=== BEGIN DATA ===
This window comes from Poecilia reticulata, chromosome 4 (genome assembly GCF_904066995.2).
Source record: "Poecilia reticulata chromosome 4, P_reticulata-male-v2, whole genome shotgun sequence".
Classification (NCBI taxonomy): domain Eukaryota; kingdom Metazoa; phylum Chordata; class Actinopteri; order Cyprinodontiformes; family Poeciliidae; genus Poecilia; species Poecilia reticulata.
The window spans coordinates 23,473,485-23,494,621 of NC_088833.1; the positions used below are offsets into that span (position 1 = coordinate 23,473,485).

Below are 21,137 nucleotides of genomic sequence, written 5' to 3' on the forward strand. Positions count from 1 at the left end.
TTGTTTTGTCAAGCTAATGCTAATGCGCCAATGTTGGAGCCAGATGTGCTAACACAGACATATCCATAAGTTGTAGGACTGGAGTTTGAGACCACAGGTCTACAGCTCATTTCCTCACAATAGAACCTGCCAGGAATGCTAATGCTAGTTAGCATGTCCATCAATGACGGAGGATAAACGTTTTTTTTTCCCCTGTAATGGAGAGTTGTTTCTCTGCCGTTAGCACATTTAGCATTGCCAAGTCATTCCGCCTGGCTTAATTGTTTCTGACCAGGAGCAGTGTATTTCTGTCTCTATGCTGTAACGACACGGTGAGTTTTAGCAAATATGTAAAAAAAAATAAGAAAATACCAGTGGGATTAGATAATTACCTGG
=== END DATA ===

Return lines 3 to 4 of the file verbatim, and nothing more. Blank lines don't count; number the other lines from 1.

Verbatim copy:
Classification (NCBI taxonomy): domain Eukaryota; kingdom Metazoa; phylum Chordata; class Actinopteri; order Cyprinodontiformes; family Poeciliidae; genus Poecilia; species Poecilia reticulata.
The window spans coordinates 23,473,485-23,494,621 of NC_088833.1; the positions used below are offsets into that span (position 1 = coordinate 23,473,485).